It's not all about having 6-pack abs, or a body-builder physique… If you want that, you’re going to really have to work for it. Fitness frequency, to me, means moving well on a daily basis to keep my body feeling good, staying strong, fit, and flexible so that I can enjoy sports and activities. This also allows me to do what I want, when I want, because my body will let me! It’s learning to take what I’m doing with my muscles and movements in my fitness workouts and applying them to all my daily life activities. So, when I sit, I’m sitting taller; when I climb stairs, I’m using my glutes and hamstrings more than my knees; when I carry laundry and groceries, I’m using my core; as I’m driving, I can be confident that my shoulders are relaxed instead of wrapped around my ears. I can easily bend down and pick something up, standing back up without throwing my back out! My feet don’t hurt so I can walk, jump, and jog. I practice fitness frequency so that as I continue to age, I’m not getting old - feeling old or forced to acting old
because I’ve gotten lazy, or let the little aches and pains I had incapacitate me.
Yes, rest when you’re injured. Continue to do things that hurt? You will stay hurt! You might need a mental adjustment to help shift your focus and find things you can do that don’t hurt. Even if it’s not your “favorite” activity, it’s allowing you to move safely. In the end it’s going to be a good choice to help you up your fitness frequency and improve your whole-body health.
We will never be able to out-exercise our diet! And if you are sitting in a chair for 8 hours a day at work, then go home and watch tv for another 2-4 hours, sit for 1.5-3 hours a day for meals, and lie down to sleep for 7-8 hours a night, you’ve spent roughly 18.5 – 23 of the last 24 hours not moving!
Even a 1-hour workout daily can’t completely offset this lack of physical movement. Get up and get moving!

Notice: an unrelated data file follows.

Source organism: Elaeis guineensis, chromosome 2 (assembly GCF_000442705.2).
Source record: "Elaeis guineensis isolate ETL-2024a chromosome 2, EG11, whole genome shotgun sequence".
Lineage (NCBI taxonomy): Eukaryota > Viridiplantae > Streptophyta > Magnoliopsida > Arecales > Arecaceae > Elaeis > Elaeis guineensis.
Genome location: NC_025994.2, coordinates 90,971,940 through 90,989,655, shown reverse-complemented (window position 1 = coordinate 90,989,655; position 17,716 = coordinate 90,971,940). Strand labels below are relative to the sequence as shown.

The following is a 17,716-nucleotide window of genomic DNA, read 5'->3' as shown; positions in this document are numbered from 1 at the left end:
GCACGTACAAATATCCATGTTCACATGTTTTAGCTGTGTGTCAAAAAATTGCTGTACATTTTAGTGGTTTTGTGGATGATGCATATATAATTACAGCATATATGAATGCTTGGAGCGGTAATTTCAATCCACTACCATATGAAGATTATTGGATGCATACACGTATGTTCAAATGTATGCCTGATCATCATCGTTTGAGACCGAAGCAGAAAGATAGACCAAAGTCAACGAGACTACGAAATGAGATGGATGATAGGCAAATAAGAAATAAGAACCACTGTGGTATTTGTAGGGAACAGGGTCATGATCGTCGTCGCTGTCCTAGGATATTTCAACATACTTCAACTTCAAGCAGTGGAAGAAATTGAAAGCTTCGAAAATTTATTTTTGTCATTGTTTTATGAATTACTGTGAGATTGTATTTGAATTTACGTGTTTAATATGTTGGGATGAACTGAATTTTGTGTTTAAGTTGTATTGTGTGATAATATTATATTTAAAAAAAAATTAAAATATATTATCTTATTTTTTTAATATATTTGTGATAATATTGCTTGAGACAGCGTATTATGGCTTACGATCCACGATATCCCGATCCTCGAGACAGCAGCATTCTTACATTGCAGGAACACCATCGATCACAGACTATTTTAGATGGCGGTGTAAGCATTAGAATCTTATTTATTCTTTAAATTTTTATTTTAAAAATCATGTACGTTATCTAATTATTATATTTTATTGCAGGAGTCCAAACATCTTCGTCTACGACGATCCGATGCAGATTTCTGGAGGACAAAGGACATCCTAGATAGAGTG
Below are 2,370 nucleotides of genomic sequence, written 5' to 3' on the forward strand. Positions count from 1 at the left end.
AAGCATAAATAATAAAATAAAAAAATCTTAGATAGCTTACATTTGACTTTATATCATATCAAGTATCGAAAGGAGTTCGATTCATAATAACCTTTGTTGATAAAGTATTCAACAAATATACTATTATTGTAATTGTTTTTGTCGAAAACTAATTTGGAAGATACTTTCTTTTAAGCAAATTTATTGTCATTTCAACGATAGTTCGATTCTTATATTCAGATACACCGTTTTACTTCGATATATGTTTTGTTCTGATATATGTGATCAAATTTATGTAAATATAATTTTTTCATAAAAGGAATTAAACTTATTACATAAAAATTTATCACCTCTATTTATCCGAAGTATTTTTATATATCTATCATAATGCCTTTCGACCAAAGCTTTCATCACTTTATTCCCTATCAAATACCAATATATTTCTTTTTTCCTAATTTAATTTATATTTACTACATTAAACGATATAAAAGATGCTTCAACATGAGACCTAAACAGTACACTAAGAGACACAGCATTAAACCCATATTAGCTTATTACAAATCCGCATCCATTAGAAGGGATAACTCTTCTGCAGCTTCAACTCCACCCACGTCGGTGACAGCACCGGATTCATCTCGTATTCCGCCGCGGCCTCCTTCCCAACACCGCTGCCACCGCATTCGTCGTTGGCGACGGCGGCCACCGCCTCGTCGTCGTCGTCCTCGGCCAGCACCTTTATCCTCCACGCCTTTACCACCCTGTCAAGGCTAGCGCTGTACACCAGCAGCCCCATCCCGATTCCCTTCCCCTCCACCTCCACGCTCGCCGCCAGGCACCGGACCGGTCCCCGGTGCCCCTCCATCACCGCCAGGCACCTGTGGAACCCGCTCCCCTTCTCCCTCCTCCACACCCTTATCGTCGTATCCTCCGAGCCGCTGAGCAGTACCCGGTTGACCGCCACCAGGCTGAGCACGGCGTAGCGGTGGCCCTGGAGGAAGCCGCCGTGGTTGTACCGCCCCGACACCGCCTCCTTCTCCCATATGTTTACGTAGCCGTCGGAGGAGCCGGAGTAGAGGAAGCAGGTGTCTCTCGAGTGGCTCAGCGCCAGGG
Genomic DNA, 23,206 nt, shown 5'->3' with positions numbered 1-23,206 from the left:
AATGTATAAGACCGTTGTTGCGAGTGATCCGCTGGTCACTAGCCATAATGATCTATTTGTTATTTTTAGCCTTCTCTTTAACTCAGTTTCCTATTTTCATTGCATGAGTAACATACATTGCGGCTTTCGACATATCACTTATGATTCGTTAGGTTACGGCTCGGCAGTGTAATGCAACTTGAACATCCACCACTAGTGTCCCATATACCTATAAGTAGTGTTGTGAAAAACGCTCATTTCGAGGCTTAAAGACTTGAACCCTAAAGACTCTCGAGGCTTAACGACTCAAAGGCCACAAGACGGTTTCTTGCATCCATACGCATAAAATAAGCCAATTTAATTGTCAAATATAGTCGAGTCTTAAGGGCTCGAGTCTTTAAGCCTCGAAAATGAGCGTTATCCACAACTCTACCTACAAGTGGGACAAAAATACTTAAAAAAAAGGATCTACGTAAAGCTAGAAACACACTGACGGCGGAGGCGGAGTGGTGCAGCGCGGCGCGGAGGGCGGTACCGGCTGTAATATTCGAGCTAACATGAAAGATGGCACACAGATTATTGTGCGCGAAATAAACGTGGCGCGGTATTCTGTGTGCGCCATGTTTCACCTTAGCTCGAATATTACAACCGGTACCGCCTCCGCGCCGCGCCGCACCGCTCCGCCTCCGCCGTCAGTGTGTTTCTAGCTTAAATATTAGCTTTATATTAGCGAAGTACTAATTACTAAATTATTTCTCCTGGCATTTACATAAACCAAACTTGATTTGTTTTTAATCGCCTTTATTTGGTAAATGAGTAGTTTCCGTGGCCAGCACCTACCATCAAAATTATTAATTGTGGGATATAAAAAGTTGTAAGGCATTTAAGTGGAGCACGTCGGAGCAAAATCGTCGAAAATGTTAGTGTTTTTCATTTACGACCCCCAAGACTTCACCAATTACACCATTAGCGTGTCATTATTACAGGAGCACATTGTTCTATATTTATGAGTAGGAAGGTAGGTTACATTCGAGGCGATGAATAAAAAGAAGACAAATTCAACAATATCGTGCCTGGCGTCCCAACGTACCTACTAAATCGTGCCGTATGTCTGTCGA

What can you do to up your fitness frequency?
Plan more moments of movement into your daily routine.
- Stand up, walk, squat, lunge, stretch your arms, legs, and torso, bend in all directions – forward, backwards, twist, and side bend.
- Start your day with 10-15 minutes of exercise.
Take the stairs whenever possible.
Park your car farther away and walk. When you get home, take a quick 10-15 min walk around the block before you go inside. Walk slow, walk fast, walk, walk, walk…
Set an alarm to get up out of your chair at work and do at least 2-3 minutes of simple standing stretching and movement exercises every hour.
Be conscious of your posture habits. Be sure they are good posture habits!
Find a variety of physical activities and sports you enjoy. Do something daily to improve your cardio, strength, and flexibility! (keep in mind how many hours you’re not moving… be sure you’ve got lots of minutes build into your daily routine to be moving too!)
Unfortunately, younger and younger people are dealing with health issues that used to only challenge an older population. A big part of this is how much we’re NOT moving. Get inspired, get off your duff, and plan more minutes of fitness into your every day and weekly wellness routine. Move it or lose it! Use more minutes of movement to amp up your fitness frequency, improve your longevity, and help make a positively impact on your whole-body health.